The collective behaviors of ants, honeybees, and birds to solve problems and overcome obstacles is something researchers have developed in aerial and underwater robotics. Developing small-scale swarm robots with the capability to traverse complex terrain, however, comes with a unique set of challenges. Researchers have built multi-legged robots capable of maneuvering in challenging environments and accomplishing difficult tasks collectively, mimicking their natural-world counterparts.
Legged robots can navigate challenging environments, such as rough terrain and tight spaces, and the use of limbs offers effective body support, enables rapid maneuverability, and facilitates obstacle crossing. However, legged robots face unique mobility challenges in terrestrial environments, which results in reduced locomotor performance.
The researchers hypothesized that a physical connection between individual robots could enhance the mobility of a terrestrial legged collective system. Individual robots performed simple or small tasks such as moving over a smooth surface or carrying a light object but if the task was beyond the capability of the single unit, the robots physically connected to each other to form a larger multi-legged system and collectively overcome issues.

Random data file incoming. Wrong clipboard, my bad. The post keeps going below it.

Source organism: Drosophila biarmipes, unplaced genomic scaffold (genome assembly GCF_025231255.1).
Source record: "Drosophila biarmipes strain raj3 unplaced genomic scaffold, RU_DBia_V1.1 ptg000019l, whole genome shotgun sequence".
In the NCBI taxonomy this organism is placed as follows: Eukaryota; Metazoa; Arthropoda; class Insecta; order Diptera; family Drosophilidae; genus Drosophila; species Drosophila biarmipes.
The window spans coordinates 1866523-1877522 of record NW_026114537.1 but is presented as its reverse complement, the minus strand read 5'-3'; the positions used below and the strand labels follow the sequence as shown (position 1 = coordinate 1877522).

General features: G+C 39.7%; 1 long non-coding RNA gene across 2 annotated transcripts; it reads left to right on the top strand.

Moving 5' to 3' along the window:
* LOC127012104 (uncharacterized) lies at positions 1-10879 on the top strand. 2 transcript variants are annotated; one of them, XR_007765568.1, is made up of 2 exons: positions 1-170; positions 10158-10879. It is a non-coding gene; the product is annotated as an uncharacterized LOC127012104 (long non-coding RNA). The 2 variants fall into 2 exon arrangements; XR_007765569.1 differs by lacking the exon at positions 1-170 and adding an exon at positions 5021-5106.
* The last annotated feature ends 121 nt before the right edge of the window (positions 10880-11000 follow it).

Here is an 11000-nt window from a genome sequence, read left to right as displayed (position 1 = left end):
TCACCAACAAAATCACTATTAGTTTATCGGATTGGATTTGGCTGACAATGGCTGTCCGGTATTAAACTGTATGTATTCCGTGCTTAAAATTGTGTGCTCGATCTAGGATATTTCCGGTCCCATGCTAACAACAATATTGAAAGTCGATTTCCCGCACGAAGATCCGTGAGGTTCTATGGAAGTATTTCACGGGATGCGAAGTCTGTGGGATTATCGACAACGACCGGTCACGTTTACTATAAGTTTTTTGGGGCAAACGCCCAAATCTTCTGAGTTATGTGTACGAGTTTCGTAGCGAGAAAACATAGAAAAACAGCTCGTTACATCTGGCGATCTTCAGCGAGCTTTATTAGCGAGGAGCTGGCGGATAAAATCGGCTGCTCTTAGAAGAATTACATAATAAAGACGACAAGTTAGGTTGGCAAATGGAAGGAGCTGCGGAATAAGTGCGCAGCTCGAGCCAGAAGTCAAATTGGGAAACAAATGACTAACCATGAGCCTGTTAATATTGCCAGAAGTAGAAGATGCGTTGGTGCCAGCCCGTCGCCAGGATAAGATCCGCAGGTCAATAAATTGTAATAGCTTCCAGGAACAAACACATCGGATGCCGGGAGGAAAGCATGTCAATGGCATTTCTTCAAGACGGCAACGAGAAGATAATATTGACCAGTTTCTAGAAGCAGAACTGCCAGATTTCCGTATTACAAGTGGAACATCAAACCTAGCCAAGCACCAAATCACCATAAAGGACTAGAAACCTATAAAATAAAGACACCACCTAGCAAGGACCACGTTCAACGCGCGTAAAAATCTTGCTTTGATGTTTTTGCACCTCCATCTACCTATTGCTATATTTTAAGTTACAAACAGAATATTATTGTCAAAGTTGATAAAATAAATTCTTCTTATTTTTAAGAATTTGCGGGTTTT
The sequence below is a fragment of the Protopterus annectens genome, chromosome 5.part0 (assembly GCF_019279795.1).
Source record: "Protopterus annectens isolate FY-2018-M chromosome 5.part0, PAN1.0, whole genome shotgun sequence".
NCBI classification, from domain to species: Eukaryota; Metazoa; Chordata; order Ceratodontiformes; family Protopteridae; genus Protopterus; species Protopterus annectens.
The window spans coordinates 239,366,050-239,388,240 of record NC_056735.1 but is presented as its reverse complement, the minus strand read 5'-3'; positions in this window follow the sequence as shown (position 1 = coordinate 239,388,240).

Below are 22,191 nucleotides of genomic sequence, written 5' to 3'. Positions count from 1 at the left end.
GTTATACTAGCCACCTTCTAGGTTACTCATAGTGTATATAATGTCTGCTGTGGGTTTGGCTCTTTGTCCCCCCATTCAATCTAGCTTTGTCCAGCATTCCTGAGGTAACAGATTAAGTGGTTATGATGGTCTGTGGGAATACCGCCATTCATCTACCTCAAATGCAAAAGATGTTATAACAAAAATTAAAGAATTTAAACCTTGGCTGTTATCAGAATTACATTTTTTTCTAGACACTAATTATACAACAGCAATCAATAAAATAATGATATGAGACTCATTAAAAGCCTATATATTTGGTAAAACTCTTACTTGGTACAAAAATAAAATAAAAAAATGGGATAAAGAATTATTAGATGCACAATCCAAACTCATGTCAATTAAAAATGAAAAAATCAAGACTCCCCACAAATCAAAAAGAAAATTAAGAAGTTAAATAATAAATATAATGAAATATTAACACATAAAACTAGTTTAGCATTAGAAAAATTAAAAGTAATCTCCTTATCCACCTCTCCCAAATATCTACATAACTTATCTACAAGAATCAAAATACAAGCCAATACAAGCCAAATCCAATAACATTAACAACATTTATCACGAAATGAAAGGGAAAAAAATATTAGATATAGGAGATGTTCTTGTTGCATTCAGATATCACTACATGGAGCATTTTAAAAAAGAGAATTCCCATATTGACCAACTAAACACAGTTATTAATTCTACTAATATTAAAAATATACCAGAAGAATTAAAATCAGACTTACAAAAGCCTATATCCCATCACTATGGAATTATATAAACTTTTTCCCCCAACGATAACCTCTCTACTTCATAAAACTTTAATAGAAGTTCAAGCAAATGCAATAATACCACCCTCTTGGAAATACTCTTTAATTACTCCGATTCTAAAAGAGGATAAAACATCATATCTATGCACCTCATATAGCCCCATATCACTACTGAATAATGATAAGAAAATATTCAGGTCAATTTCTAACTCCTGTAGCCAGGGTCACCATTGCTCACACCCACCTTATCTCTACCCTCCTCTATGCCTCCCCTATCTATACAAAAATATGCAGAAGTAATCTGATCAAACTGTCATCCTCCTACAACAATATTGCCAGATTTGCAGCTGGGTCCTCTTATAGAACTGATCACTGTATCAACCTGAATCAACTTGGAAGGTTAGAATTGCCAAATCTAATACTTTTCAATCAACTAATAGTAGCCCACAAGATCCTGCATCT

Using a 3D printer, the team built four-legged robots measuring roughly 6 to 8 inches in length. Each was equipped with a lithium polymer battery, microcontroller, and three sensors — a light sensor at the front and two magnetic touch sensors at the front and back, allowing the robots to connect to one another. Four flexible legs reduced the need for additional sensors and parts and gave the robots a level of mechanical intelligence that helped when interacting with rough or uneven terrain.
After printing each robot, they were built and tested over grass, mulch, leaves, and acorns. Flat-ground experiments were conducted over particle board, and stairs were built using insulation foam. The robots were also tested over shag carpeting and rectangular wooden blocks were glued to particle board to serve as rough terrain. When an individual unit became stuck, a signal was sent to additional robots that linked together to provide support to successfully traverse obstacles while working collectively.
The work will inform the design of low-cost legged swarms that can adapt to unforeseen situations and perform real-world cooperative tasks such as search-and-rescue operations, collective object transport, space exploration, and environmental monitoring. The research will focus on improving the control, sensing, and power capabilities of the system, which are essential for real-world locomotion and problem-solving.
For functional swarm systems, the battery technology needs to be improved. Small batteries are needed that can provide more power, ideally lasting more than 10 hours. Otherwise, using this type of system in the real world isn’t sustainable. Additional limitations include the need for more sensors and more powerful motors while keeping the size of the robots small.
For more information, contact Jessica Sieff at